But Republicans' claims against ACORN have gone further. Legislators and party officials have used the false registrations to claim that ACORN is engaging in an effort to steal the election for the Democratic Party. Investigations of fraudulent activity are going on in at least 10 states, and the Justice Dept. has reportedly begun an investigation of ACORN, a community-organizing group that advocates on behalf of low-income families, following requests from numerous Republicans.
Sen. John Cornyn (R-Tex.), for example, a member of the Senate Judiciary Committee, wrote to Mukasey earlier this month, urging him to investigate ACORN as a "criminal enterprise."
The Obama campaign and former Dept. of Justice lawyers involved in voting-rights issues say such an investigation before the election might intimidate legitimate voters and violate Justice Dept. policy.
ACORN has repeatedly explained that when its workers submitted false registrations, the fraud was against ACORN, not against voters or the elections process. That's because the duplicate or made-up registration forms were mostly turned in by workers who ACORN paid to sign up voters in their neighborhoods.
That some of those workers copied names out of the phone book, or listed their favorite cartoon characters, doesn't mean those people are going to show up to vote. But it does mean that ACORN didn't get it's money's worth. The group checks all submitted registration forms and flags for local election officials those that are suspect. In most states, it's still required by law to turn all forms in.
"The overwhelming evidence is that fraudulent voter registrations do not lead to fraudulent voting," said Wendy Weiser, a deputy director specializing in voting rights at New York University's Brennan Center for Justice. "It's a big resource drain on election officials, but it doesn't affect the outcome."
That hasn't stopped the allegations. Sen. John McCain's claim in the last debate that ACORN is potentially committing "one of the greatest frauds of voter history in this country, maybe destroying the fabric of democracy" has helped set the stage for broad claims of a stolen election after Nov. 4.
McCain's remarks were followed by violence. Within days, two ACORN offices were vandalized, and one organizer received a death threat. People for the American Way reports that ACORN offices have received a barrage of racist and threatening voicemails and emails.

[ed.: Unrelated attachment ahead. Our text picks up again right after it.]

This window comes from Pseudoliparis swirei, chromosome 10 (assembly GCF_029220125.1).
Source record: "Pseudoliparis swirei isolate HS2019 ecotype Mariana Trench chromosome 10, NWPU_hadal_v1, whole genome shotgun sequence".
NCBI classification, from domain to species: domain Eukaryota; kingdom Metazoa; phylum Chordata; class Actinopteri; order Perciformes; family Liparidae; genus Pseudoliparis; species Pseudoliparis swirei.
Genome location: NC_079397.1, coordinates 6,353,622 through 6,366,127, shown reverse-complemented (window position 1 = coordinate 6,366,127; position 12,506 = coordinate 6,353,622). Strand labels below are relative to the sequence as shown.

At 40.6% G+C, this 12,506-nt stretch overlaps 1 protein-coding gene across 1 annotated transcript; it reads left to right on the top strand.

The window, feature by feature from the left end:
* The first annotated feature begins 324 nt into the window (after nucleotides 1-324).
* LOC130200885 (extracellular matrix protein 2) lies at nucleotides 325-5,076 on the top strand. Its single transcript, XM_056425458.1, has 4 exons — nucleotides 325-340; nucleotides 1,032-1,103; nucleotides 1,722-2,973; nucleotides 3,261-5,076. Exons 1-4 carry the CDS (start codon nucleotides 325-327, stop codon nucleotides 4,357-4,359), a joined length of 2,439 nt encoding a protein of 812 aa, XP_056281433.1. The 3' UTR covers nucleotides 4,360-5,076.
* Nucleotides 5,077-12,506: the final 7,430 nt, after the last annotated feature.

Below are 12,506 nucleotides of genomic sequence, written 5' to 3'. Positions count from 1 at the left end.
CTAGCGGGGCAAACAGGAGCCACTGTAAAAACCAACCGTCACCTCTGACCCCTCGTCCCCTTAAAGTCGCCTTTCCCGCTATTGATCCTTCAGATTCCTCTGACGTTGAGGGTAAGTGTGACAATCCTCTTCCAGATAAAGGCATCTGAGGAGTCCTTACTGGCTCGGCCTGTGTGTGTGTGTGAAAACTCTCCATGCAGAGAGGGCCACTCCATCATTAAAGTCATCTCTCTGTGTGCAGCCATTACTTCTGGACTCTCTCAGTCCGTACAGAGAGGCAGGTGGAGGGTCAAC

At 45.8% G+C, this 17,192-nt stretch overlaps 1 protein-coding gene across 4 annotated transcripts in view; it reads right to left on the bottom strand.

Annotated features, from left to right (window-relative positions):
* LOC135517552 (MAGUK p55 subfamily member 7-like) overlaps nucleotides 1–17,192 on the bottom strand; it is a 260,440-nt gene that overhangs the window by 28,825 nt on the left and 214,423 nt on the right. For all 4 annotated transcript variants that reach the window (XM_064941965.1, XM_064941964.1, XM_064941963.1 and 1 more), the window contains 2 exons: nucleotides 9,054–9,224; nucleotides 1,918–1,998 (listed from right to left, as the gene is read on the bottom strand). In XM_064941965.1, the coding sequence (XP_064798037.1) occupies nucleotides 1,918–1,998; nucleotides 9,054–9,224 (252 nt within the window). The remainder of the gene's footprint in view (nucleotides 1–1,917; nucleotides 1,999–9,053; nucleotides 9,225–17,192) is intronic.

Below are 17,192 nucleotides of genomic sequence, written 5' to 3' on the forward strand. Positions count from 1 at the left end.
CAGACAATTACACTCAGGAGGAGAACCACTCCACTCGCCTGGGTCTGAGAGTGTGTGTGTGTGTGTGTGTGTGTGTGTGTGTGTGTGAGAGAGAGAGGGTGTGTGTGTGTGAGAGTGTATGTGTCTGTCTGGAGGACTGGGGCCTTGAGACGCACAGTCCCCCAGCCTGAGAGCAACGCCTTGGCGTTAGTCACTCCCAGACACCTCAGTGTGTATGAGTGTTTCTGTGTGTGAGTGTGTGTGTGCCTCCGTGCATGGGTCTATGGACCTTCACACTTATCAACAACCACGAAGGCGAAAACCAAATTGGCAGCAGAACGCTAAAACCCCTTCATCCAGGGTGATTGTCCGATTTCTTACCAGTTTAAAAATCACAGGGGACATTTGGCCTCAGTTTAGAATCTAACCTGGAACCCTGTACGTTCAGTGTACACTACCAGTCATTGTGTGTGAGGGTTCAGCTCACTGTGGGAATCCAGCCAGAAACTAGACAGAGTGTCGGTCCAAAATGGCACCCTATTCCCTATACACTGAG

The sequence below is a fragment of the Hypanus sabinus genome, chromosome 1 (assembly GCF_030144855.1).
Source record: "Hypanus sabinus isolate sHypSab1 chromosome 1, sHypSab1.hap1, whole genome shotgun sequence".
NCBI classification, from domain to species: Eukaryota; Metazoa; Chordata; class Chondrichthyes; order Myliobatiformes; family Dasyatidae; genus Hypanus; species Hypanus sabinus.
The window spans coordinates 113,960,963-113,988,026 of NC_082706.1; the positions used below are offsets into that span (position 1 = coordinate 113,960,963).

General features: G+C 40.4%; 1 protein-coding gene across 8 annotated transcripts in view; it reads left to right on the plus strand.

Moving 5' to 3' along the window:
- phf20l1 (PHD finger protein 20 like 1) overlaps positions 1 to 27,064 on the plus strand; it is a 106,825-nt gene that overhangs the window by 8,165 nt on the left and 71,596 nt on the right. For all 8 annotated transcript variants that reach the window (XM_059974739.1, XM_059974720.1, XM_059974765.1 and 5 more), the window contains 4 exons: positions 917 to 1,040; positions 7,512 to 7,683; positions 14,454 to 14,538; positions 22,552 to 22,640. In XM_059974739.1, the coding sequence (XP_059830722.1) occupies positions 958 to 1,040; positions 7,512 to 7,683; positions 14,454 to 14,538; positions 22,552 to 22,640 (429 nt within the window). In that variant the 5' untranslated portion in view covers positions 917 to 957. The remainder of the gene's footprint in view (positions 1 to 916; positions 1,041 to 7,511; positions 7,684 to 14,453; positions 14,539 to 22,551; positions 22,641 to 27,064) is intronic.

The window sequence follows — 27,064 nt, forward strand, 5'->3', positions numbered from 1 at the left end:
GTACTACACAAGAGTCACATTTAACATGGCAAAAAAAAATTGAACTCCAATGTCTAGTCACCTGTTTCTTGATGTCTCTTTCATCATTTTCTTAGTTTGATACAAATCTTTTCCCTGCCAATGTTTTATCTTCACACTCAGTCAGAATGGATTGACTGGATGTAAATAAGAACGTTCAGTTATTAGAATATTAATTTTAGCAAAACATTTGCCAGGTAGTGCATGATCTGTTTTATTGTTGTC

ACORN's own exaggerations about its effectiveness in registering voters haven't helped. Last Thursday, the group admitted it had vastly overstated the number of legitimate new voters it registered this year, acknowledging that about 30 percent of the 1.3 million new voters it had claimed credit for were either duplicates or not real.
Though some percentage of erroneous applications is expected, both the large number of registered voters and the colorful news stories -- about how characters like Mickey Mouse have registered, for example -- encouraged Republicans to keep hammering away at charges that the liberal-leaning group, which advocates on behalf of low-income Americans expected to favor Sen. Barack Obama, is planning to steal the presidential election for Democrats.
Given the latest polls, it probably wouldn't need to. But election lawyers worry that the problems of voter registration by groups like ACORN provide an easy way for Republicans to later claim, if Obama wins, that he's not the legitimate president.
"It does seem like there is an attempt to cast the specter of voter fraud over this election," said Hebert. "Like there's an attempt to get people all riled up in the base of the Republican Party, to say, 'We're not going to let people steal our election.'"